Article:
Commenting on Starmer’s speech, Jane Harris, who is CEO of the children’s charity Speech and Language UK, highlighted the needs of the “at least 1.7 million children who have speech and language challenges, up 200,000 in one year alone”:
Without help, these children’s futures look bleak. Six times more likely to fail at English. Eleven times more likely to fail at maths. Twice as likely to have mental health problems as children and to be unemployed as adults. While communication skills are important for all children, this group are on the most need [sic] of better help.
The 2022 Times Education Commission final report stated that communication skills should become mainstream in state schools to match what is already happening in the private sector. “Pupils need to learn to converse, to debate, to present, to persuade, to justify and to challenge. These tools are highly valued by employers but they are not systematically taught in school…”
The report also quoted Sir Damon Buffini, chairman of the National Theatre, who insisted that so-called ‘soft skills’ matter: “When you’re from a particular socioeconomic background you probably get it round the dinner table, or in the tennis club, but that’s not fair, and I think that’s what education can perhaps learn from business.”
Life-Based Learning focuses not just on reading and writing — fundamental though they are — but on communication in all its aspects. This includes non-verbal communication – a key ingredient in forming positive and lasting relationships – and of course oracy.
A fundamental weakness of the national curriculum is the compartmentalisation of subjects, one consequence of which is that reading, writing and speaking are too often seen as almost the sole preserve of a single subject — English. The LBL framework, by contrast, values and emphasises the role that all curriculum subjects can play in developing children’s communication skills.
It brings a fresh approach by building language acquisition into every subject. This is much more than merely children learning about grammar, punctuation and spelling, and teachers paying lip service to the notion of literacy across the curriculum. It involves an understanding that every subject has its own language to be learned and articulated by the child — the language of science, of physical education, of design technology etc — and that subject language is an integral part of learning in that subject. And it is an approach that also values the crucial role that speaking and listening play in the learning process itself.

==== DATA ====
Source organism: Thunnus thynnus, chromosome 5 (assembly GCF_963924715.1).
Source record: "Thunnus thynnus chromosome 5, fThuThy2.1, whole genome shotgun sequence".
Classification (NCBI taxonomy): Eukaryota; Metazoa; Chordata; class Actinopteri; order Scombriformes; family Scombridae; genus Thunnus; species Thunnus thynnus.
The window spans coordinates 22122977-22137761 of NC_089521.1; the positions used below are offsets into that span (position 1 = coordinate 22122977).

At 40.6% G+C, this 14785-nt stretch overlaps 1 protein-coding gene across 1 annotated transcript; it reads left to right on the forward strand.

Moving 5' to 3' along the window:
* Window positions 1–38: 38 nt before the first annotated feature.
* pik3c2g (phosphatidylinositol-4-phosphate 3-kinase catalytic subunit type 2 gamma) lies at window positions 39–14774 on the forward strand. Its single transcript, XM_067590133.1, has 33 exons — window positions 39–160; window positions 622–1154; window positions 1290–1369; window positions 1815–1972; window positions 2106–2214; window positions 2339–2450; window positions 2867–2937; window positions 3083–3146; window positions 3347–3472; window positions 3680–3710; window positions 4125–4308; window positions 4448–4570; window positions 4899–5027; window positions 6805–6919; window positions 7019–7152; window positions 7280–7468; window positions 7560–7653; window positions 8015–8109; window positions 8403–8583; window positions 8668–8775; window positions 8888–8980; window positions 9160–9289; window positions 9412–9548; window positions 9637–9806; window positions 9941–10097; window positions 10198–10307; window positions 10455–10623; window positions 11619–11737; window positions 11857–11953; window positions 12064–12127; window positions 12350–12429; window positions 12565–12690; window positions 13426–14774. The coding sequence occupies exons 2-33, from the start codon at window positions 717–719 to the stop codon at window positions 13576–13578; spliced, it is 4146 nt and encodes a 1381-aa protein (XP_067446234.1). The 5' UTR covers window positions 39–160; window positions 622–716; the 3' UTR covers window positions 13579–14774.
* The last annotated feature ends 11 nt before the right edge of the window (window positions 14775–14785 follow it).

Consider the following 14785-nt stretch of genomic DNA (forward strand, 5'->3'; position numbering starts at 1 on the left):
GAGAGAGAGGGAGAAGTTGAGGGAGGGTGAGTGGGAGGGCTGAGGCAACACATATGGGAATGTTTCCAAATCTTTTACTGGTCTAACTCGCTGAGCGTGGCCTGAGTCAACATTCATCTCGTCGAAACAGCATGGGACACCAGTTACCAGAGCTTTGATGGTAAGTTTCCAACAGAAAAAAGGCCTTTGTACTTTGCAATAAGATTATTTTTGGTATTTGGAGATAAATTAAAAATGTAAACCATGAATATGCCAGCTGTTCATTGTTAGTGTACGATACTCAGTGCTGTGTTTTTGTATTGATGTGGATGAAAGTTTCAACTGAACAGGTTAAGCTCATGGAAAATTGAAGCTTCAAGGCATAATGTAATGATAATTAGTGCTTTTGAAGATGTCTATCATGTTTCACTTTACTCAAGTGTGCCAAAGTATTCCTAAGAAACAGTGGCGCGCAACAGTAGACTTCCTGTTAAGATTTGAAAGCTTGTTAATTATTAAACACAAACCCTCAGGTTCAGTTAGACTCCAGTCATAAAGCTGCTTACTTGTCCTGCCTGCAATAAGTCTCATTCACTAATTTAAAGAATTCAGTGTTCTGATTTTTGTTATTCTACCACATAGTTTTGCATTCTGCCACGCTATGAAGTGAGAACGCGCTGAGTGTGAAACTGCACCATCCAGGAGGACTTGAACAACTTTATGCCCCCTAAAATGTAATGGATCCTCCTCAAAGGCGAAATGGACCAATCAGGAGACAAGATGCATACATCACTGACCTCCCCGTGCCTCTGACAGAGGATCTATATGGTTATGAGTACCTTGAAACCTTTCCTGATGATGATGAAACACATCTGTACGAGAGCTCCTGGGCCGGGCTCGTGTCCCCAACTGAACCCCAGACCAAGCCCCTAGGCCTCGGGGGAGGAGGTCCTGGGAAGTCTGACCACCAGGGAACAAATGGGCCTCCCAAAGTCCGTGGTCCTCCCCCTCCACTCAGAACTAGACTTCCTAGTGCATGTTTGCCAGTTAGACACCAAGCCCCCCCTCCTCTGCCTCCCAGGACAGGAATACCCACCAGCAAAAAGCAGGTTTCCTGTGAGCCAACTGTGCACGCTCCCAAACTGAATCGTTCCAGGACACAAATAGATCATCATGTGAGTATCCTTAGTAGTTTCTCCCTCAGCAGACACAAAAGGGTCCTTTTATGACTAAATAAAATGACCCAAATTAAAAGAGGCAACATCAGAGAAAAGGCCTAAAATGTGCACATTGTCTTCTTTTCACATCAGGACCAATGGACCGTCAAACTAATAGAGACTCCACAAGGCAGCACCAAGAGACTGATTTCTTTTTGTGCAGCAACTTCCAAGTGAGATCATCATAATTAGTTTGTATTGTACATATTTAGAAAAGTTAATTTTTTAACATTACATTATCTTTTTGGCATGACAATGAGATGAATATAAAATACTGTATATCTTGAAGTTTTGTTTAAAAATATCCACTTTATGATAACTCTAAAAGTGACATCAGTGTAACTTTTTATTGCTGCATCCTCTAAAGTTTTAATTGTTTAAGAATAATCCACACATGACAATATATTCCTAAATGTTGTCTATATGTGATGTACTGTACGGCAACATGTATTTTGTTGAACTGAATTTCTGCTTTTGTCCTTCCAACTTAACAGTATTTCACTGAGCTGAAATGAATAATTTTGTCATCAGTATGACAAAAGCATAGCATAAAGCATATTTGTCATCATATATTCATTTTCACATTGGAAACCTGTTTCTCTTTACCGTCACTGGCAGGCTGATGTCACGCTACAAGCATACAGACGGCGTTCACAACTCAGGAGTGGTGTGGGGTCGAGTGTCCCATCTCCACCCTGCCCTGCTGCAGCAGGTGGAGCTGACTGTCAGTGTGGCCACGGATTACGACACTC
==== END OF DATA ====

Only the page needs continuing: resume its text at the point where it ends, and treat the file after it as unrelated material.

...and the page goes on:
Image at the head of this article by Kaspar Lunt from Pixabay.
More than nine million people in England will be living with major illness by 2040, according to the Health Foundation. That is nearly one in five of the population. As we have said before, the evidence is stacking up that we are in effect sleepwalking towards a massive future public health crisis. And as the Health Foundation reminds us, countries across the world face the same pressures. But as a new US study suggests, all is not lost: simple lifestyle changes, even in middle age, can add decades to your life. We must support people to eat and live healthily and we must think long term. Schools have a key role to play by developing healthy habits and a healthy mindset in children and young people that they will carry with them into adult life.
The health projections were published in a new report from the Health Foundation called Health in 2040: Projected patterns of illness in England. Its headline figure of 9.1 million people is an increase of 2.5 million people compared with the latest data from 2019 (a rate of increase that is nine times faster than the rate at which the working-age population is expected to grow – 37% as against 4%).
The analysis indicates that there will be millions of new cases of several highly prevalent or high-need conditions. Most of the projected increase in major illness – 80% or two million people – will affect those aged 70 and over as the so-called baby boomers reach old age and life expectancy increases.
Much of the projected growth in demand is for conditions such as anxiety or depression, chronic pain and diabetes, which – the report points out – are predominantly managed outside hospitals in primary care and the community, suggesting the need for investment focusing on prevention and early intervention to reduce the impact of illness and improve the quality of people’s lives.
It also projects that improvements in some of the main causes of poor health, such as fewer people smoking and lower cholesterol rates, will be offset by the impact of obesity as many people who have been obese for long periods of their lives reach old age.
Meanwhile, research presented at the annual meeting of the American Society for Nutrition in Boston suggested that making eight lifestyle changes in middle age can add years to your life. The researchers used data from more than 700,000 US army veterans.
Their eight lifestyle recommendations are: